Posted by Carolyn on June 6, 2008 at 10:42 am

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Hungry City is a book about how cities eat. That’s the quick definition. A slightly wordier one might that it’s about the eternal engine driving civilisation. Feeding cities arguably has a greater social and physical impact on us and our planet than anything else we do. Yet few of us in the West are conscious of the process. Food arrives on our plates as if by magic, and we rarely stop to wonder how it might have got there.

But when you think that every day for a city the size of London, enough food for thirty million meals must be produced, imported, sold, cooked, eaten and disposed of again, and that something similar must happen every day for every city on earth, it is remarkable that those of us living in cities get to eat at all. Food shapes cities, and through them, it moulds us – along with the countryside that feeds us. Every day we inhabit spaces food has made, unconsciously repeating actions as old as cities themselves. We might think that take-aways are a modern phenomenon, but 5,000 years ago, they lined the streets of Ur, one of the oldest cities on earth. Markets and shops, pubs and kitchens, diners and waste-dumps have always provided the backdrop to urban life.

Hungry City follows food’s journey from land to city, through market and supermarket, kitchen and table, waste-dump and back again, to show how food affects all our lives, and impacts on the planet. The final chapter asks how we might use food to re-think cities in the future – to design them and their hinterlands better, and live in them better too.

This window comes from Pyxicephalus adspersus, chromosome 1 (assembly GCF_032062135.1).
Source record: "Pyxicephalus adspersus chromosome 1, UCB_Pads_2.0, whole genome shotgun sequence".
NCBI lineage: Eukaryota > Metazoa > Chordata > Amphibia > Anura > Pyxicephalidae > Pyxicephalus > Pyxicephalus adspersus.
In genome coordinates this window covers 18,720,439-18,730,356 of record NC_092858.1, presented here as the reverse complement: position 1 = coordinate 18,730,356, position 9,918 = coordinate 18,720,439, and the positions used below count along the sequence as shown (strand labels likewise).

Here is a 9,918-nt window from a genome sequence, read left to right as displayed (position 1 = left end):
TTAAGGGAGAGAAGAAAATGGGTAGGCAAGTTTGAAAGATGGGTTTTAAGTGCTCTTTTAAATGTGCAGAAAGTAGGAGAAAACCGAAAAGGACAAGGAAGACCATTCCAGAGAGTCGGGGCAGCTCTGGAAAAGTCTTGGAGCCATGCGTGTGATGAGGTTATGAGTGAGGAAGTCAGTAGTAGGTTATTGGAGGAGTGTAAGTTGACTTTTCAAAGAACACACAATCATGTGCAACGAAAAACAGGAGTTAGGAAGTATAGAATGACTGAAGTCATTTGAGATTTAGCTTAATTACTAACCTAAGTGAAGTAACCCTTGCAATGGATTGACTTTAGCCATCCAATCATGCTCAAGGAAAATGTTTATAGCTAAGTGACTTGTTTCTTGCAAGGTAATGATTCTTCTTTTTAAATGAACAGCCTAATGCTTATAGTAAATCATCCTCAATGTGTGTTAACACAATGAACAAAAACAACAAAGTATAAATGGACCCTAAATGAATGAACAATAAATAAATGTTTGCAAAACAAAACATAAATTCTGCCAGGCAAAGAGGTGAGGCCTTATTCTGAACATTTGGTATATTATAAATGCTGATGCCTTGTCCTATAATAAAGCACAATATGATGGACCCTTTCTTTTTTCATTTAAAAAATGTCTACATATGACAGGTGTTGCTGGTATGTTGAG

3 Responses

  1. beatrice munby Says:


    I am doing my diploma/MArch project all about food in the city of Leeds, neighbourhood of Richmond Hill. A third year recommended your book and it is WONDERFUL – has provided constant nourishment throughout. It sits by my studio desk, I dip into it every time I pause for a cuppa or my (increasingly arts tower based) meals… Thank you, this will stay with me forever – I know what you mean about your warped glasses!


  2. Rieks van Faassen Says:

    Since your lecture on the hungry city (dec 2009) I saw the film The Power of Community – How Cuba survived Peak Oil. The film was shown at a local meeting of Transition Town Haren (NL). It showed how the Cuban people succeeded to overcome their lack of fossile fuel and to restore the fertlity of their soils to feed them all. Decentralisation and a high level of education for all, bringing sufficient food production back in control of the people, stimulated by private land ownership. The film is available on DVD via the above website. It showed me an example of SITOPIA.

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